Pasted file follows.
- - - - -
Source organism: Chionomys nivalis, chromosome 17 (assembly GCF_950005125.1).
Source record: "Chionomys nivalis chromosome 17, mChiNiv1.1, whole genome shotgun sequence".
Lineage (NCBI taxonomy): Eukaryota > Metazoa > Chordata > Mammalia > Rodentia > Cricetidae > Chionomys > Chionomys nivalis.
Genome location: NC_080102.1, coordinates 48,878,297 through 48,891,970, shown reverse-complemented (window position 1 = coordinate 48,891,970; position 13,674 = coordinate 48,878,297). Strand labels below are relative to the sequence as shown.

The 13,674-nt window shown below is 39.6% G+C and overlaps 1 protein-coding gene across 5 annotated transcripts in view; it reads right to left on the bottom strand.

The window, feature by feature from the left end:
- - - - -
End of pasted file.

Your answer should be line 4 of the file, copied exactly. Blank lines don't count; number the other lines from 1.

Genome location: NC_080102.1, coordinates 48,878,297 through 48,891,970, shown reverse-complemented (window position 1 = coordinate 48,891,970; position 13,674 = coordinate 48,878,297). Strand labels below are relative to the sequence as shown.